This post was written by Rachel Gordon, visitor services specialist at the Library.
The Library’s collections include thousands of cookbooks and recipes, including Thomas Jefferson’s recipe for macaroni and cheese and for ice cream, cookbooks dating as far back as the 16th century, and even Rosa Parks’s recipe for “featherlite pancakes.” Earlier this year, I recreated several simple and yummy recipes from the collections, which are organized as an “activity kit” on our new webpage for families. Given the weeks of time to fill without the usual camps, pools and playdates, it seemed like an ideal time to keep mining the Library’s holdings for ways to enrich our housebound summer.
In the Library’s extensive collection of what used to be known as Domestic Science, I came across a little book from 1910 titled “Home-Making Cook Book.” Written in 1910 by Mary McNamara Wilkinson and subtitled a “Cookbook for The Poor, The Rich, The Sick, The Well,” the book promises “A Reform from the Old Wasteful Methods to the Saving, Scientific and Nourishing Ones.” You can scroll through the whole book online via the HathiTrust. It makes for fascinating reading, as much for what is still relevant 110 years later as for the recipes and recommendations that strike a 2020 reader as outdated, amusing or just bizarre. I doubt anyone recovering from an illness nowadays would find her recipe for Toast Water (buttered toast soaked in boiling water, pg. 211) at all appetizing.
Mrs. Wilkinson’s suggestions about how and why to get children involved in the kitchen are still valid. Many modern parents will agree with her that it’s sometimes easier to do things oneself, “but it is not justice to the child, especially when they are learning to cook and do housework. Teach them the best method you know and allow them to originate some of their own. Make the work interesting and they will enjoy it” (pg. 218).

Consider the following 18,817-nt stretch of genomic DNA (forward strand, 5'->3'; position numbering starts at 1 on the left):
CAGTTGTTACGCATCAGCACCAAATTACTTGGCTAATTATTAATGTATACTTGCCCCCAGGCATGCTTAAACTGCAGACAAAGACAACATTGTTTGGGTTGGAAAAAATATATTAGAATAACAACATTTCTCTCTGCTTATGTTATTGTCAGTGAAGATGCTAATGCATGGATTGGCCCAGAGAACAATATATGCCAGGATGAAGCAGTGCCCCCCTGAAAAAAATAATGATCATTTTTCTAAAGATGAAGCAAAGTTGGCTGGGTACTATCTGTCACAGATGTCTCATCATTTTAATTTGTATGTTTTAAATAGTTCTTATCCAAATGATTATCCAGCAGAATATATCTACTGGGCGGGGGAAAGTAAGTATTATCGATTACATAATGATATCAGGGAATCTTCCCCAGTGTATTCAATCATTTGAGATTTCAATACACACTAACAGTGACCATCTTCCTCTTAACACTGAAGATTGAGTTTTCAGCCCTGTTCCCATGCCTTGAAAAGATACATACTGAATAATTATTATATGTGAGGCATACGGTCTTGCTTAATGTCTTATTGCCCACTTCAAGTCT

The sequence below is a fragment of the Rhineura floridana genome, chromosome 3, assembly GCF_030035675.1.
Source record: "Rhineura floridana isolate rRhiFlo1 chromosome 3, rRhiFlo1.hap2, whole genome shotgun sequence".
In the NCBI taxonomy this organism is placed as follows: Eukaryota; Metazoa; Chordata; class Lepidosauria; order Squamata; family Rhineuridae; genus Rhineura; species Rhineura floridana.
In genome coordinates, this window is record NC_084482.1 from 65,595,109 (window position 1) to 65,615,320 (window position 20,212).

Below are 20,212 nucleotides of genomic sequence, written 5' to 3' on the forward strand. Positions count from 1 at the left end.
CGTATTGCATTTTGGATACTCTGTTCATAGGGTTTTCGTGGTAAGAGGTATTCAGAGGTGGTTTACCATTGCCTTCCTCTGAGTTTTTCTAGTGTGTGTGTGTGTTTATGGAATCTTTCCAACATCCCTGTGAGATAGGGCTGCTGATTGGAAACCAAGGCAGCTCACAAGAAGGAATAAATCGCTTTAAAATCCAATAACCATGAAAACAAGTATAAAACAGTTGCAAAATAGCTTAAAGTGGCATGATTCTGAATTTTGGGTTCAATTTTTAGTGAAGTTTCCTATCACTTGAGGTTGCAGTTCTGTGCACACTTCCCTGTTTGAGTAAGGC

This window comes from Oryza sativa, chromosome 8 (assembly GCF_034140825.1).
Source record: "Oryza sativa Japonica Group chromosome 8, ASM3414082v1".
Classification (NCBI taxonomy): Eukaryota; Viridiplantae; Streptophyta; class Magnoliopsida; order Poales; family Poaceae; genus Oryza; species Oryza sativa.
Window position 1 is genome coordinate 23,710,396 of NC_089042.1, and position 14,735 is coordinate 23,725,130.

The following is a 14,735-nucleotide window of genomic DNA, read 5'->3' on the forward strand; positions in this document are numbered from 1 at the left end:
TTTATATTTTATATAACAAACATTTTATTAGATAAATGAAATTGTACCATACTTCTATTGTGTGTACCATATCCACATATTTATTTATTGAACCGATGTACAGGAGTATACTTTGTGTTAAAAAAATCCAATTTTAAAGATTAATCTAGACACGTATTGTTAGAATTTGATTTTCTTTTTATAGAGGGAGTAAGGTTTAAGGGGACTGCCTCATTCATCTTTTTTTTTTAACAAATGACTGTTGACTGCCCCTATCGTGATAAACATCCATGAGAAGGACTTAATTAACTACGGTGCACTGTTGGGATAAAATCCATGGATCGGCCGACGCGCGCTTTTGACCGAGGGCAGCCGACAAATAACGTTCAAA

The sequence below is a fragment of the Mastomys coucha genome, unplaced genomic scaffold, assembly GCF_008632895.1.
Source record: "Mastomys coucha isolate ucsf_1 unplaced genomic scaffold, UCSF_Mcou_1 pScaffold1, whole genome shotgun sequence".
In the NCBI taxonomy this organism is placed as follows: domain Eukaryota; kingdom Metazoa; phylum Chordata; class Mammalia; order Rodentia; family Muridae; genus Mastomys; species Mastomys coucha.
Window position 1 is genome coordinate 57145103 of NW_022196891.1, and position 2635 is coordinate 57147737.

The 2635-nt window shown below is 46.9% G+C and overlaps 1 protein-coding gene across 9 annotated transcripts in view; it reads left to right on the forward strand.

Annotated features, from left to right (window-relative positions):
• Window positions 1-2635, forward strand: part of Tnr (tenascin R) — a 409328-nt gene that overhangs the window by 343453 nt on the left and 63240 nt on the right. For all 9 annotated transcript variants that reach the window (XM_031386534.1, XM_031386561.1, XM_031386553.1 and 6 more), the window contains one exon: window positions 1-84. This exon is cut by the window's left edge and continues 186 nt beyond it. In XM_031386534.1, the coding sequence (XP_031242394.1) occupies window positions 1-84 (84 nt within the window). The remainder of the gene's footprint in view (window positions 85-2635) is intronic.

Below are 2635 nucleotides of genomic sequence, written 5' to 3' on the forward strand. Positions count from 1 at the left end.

With that in mind, these few easy egg recipes can teach kids some cooking skills and keep them busy for a little while–included below with larger version available here. As dripping, or meat fat, is not a kitchen staple nowadays, use butter or your cooking fat of choice.
The book can be the starting point for a conversation about family life past and present. In addition to its many recipes and holiday menu ideas, it provides hundreds of housekeeping and wellness tips. In an age of online news, we’re unlikely to need thirty-seven different ways to use up old newspapers, but other advice, such as “Have regular hours for sleep and never neglect them,” “Devote at least one half hour a day to your magazines and books” – preferably outdoors so you will be “getting fresh air, resting and educating yourself” (pg. 221) and “Each member of the family can be taught to wipe out the (bath)tub when through” (pg. 278), is evergreen. All this advice, of course, is aimed at women, who did all the work of caring for the home and family.
You can’t help but think that Mary Wilkinson would probably have adapted to five months of lockdown, even with her adorable daughter Isabelle, pictured above. She is prepared, after all, to let standards slide in some areas. “Once a week, or at least once in two weeks, the bathroom should have a thorough clean” (pg. 279). Some things, however, remain non-negotiable. Let’s end with one of her most emphatic instructions – “Never sleep in your underwear. It should be hung up so as to be fresh and aired for the next morning.” We may have COVID-19 – but at least we also have washing machines!